Complainant contends it is unclear why Respondent would register <artscape.com>, as there appears to be no connection with Respondent’s business, which is a Vietnamese travel business as shown on its web page. Complainant asserts it could find no reference on Respondent’s web page “www.ivitas.com” to the domain name <artscape.com> or anything like it. Complainant asserts that it could easily draw the conclusion that Respondent acquired and registered the domain name in bad faith either to sell it for profit or to prevent Complainant from using the registered name in conjunction with the domain name. In either instance, Complainant contends that it seems the domain name was registered in bad faith.

B. Respondent

Respondent contends that it purchased the domain name at issue prior to September 4, 2001 (the issue date of Complainant’s registration). Respondent contends that the domain name was purchased for $6,000 in anticipation of establishing a platform for the sale of one of the largest collections of Vietnamese art held by a private party in the world. Respondent contends that the owner of the art collection, Mr. Dzung Hoang, has approximately a thousand works of art in his collection, and the collection is valued at between $6 and $7 million. Respondent contends that Mr. Hoang listed accurate identifying information with the domain name registrar, that the administrative contact is Respondent’s agent which handles many of his U.S.-based business affairs, and that the corporation listed as the registrant is a holding company for a broad range of Mr. Hoang’s international business interests. Respondent contends there has never been any deception or other attempts to conceal the identity of the Registrant.

Respondent contends it never received any notice from Complainant of trademark infringement or cybersquatting until receipt of this Complaint under the Policy. Respondent contends Mr. Hoang is its sole owner, and Respondent is one of many corporations and business entities Mr. Hoang uses in his international financial endeavors. Mr. Hoang emigrated to the United States from South Vietnam in 1975 and has been a real estate developer since that time. He has since invested heavily in the telecommunications industry, providing telecommunication services to Vietnam. Since his emigration, Mr. Hoang began collecting Vietnamese artwork. Respondent contends that Mr. Hoang’s works are from about fifteen different Vietnamese artists.

Respondent contends that Mr. Hoang is a man of significant financial wealth, has never considered selling the domain name, has no current interest or need to sell the domain name, and has never offered to sell it. Respondent contends the domain name <artscape.com> is one of a few domain names owned by Respondent; all others he owns are used actively in businesses. Respondent contends it has never purchased any other domain names which are held passively, and Mr. Hoang has never been the subject of any UDRP proceeding as a Respondent in the past.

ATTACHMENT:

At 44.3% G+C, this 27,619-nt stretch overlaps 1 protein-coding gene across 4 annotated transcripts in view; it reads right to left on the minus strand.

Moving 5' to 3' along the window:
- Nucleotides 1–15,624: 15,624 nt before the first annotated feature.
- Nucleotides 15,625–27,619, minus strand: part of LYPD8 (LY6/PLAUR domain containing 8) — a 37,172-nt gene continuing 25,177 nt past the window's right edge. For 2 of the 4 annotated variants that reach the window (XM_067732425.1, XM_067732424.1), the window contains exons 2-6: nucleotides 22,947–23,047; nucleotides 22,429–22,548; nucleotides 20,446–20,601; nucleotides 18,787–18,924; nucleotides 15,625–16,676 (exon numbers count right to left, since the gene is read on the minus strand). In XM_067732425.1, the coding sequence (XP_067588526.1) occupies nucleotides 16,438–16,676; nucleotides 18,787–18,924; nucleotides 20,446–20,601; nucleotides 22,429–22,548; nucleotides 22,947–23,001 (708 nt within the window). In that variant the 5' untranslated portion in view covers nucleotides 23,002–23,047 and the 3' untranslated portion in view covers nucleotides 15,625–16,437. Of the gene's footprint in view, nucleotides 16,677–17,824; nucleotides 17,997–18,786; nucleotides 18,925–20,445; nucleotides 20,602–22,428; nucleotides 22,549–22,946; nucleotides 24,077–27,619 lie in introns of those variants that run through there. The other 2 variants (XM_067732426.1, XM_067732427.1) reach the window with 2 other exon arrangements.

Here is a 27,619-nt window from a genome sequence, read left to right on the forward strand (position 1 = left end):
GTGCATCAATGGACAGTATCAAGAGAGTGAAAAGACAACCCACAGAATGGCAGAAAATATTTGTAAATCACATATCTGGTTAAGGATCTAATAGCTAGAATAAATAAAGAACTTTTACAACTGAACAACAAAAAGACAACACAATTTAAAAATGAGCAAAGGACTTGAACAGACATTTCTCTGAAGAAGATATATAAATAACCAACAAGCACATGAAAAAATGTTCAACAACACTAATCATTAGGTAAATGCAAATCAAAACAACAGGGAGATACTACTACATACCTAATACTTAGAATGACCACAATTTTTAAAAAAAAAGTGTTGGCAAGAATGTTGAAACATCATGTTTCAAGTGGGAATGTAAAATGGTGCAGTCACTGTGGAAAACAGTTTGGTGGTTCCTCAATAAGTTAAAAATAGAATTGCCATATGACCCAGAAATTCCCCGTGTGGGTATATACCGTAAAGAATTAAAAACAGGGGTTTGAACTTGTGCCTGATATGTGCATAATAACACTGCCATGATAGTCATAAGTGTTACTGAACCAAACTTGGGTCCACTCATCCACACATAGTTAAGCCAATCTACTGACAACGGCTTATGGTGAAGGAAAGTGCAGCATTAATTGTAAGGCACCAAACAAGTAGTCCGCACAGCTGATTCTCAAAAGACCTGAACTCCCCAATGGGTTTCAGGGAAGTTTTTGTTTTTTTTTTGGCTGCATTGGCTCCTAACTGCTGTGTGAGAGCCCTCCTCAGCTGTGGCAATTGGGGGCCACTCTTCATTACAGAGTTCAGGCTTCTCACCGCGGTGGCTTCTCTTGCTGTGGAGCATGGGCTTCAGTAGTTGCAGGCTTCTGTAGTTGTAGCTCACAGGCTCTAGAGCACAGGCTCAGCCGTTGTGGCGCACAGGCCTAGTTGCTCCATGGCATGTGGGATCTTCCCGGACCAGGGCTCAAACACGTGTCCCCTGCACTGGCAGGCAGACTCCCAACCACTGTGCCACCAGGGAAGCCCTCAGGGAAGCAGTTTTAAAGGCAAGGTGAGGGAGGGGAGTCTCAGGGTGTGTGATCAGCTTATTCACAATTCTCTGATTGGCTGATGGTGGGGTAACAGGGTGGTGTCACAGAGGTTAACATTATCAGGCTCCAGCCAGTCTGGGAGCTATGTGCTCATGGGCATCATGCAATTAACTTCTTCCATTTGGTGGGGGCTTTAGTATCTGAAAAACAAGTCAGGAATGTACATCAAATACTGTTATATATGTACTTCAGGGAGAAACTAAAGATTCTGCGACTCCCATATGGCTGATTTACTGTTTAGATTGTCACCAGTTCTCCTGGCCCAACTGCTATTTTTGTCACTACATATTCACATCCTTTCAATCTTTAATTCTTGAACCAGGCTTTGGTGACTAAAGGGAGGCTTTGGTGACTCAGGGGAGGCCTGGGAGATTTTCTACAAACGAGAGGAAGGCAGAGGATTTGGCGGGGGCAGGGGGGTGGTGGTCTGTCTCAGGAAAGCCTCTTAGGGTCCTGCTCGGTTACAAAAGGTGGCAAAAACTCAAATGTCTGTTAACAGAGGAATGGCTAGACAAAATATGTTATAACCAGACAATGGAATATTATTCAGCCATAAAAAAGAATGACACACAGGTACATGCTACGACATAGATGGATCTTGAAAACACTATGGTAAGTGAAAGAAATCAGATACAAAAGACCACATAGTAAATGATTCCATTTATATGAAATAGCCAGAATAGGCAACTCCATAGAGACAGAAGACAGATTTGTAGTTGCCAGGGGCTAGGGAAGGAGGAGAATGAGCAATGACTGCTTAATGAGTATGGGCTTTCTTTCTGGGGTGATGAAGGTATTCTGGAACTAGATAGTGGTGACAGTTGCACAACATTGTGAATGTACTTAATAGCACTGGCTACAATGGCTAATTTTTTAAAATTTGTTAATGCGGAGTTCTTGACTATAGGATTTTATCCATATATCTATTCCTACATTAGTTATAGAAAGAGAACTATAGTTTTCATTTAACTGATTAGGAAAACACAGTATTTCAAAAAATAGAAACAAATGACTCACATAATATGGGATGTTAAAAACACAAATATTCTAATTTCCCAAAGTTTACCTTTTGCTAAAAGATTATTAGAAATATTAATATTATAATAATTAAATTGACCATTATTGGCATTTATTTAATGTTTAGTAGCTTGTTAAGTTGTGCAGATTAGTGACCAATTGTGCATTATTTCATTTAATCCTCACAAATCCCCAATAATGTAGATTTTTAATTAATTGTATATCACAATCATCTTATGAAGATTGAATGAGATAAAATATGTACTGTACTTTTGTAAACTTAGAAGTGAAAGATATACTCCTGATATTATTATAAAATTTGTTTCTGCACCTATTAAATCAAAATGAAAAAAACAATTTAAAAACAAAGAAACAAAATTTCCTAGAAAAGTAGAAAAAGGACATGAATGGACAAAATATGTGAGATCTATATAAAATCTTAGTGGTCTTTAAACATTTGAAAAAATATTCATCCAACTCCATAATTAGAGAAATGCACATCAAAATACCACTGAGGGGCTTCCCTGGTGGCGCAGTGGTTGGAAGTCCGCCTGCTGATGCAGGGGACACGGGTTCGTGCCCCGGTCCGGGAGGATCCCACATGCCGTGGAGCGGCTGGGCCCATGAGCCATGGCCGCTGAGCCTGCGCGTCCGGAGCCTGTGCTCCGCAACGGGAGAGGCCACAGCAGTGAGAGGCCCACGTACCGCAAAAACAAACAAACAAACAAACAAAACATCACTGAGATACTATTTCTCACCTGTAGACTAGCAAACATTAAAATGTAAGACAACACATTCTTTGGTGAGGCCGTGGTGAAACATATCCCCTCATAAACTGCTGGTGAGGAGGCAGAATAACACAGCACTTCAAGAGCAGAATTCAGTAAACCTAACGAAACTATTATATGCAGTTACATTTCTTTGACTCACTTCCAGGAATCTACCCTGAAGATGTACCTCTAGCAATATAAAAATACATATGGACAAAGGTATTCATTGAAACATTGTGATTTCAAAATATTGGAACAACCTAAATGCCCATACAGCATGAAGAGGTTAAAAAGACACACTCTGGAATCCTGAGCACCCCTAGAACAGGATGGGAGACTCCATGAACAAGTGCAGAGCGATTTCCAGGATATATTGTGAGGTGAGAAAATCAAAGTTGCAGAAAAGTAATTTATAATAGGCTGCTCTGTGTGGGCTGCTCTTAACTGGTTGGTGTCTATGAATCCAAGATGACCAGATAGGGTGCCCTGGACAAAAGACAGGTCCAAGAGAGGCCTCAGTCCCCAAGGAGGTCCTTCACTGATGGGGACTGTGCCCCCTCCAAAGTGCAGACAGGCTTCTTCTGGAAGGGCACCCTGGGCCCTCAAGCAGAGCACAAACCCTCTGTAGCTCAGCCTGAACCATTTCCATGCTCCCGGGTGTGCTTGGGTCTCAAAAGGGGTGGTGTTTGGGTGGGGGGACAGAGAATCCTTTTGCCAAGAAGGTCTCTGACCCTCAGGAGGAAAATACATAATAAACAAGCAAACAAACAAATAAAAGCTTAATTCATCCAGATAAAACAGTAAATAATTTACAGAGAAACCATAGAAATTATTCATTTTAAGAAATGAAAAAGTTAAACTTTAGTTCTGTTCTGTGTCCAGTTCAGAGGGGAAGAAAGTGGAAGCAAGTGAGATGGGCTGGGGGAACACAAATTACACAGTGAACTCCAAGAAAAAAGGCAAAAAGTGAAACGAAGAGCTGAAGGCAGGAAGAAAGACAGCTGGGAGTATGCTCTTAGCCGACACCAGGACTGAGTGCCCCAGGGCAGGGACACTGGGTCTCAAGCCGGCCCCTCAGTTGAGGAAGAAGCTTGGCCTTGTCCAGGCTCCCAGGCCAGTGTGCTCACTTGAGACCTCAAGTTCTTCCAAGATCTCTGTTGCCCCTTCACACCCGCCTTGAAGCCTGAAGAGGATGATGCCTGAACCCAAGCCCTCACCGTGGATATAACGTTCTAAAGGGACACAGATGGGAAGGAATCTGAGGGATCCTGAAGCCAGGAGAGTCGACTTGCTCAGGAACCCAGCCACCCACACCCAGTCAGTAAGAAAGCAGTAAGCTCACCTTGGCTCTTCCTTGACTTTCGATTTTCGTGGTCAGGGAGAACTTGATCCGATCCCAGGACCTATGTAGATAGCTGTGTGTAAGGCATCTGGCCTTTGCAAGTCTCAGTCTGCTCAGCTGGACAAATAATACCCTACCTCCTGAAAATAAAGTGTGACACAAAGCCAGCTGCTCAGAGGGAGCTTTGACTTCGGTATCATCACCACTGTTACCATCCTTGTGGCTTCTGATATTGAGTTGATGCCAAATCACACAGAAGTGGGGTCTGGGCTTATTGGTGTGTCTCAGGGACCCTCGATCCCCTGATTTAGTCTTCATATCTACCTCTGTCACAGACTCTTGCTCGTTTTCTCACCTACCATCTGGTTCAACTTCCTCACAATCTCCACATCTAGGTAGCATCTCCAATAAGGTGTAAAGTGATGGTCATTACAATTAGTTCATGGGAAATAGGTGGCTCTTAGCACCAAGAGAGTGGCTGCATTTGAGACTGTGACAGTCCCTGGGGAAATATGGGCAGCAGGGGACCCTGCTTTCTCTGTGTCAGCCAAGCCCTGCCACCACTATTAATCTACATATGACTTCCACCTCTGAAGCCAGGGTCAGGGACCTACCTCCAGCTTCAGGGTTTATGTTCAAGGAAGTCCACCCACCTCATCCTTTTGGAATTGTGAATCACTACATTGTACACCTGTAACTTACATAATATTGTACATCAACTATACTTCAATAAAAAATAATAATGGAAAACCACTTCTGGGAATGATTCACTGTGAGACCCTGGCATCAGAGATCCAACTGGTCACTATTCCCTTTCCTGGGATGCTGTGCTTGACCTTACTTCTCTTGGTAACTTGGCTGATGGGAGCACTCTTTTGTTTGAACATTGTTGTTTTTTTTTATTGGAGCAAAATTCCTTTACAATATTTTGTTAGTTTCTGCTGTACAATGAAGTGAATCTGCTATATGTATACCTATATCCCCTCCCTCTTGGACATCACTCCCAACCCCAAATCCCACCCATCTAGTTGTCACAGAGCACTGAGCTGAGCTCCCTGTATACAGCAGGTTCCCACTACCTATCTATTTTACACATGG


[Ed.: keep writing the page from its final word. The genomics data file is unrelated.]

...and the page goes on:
Respondent contends that it and Complainant are not competitors, and neither Respondent, its principals nor any other companies or subsidiaries are involved in any way in Complainant’s line of business. Respondent contends that its domain name purchase closed on September 4, 2001, seven days before 9/11. Afterward, Mr. Hoang focused his attention elsewhere and has not yet decided when to launch his site to sell the artwork. Respondent contends the website is held passively and not to generate any revenue or for any commercial purpose.

Respondent contends that Complainant’s mark is not widely known, is a weak, generic and at best merely descriptive mark, deserving the lowest level of protection, and applies only to an extremely narrow area of business or commerce. Respondent contends it is conceivable that other legitimate, active uses of this domain name could be made by others. Respondent contends that a search on a meta search engine revealed a broad array of companies and entities using the exact term, some of which relate to commercial enterprises, while others relate to art fairs and art-related events. Respondent notes that ARTSCAPE was registered by third parties in the U.S. Patent and Trademark Office, attaching copies of Registration No. 2,444,877 for ARTSCAPES in connection with printed formed PVC sheets, oil paintings on canvas, crossword puzzles, printed acrylic sheets, calendars and greeting cards; Registration No. 2,521,519 for ARTSCAPES BY BLUE SKY & Design in connection with custom construction of waterfalls, pools, water sculptures, artificial rock gardens and other services; Registration No. 2,903,781 for TV ARTSCAPES…YOUR PERSONAL WINDOW TO THE WORLD in connection with pre-recorded music and audio-visual material for commercial, home and educational use, Registration No. 2,982,085 for ARTSCAPES in connection with apparel, and Registration No. 2,941,610 for ARTSCAPE in connection with computer services and providing temporary use of non-downloadable software. Respondent contends that Complainant did not file any opposition to these registrations. Respondent also contends that the domain name <artscapes.com> is being held passively by a Canadian-based art group, yet Complainant has initiated no attempt to obtain this domain name. Respondent contends it has made no effort to trade on the goodwill of Complainant or Complainant’s window film product, to the extent such goodwill exists.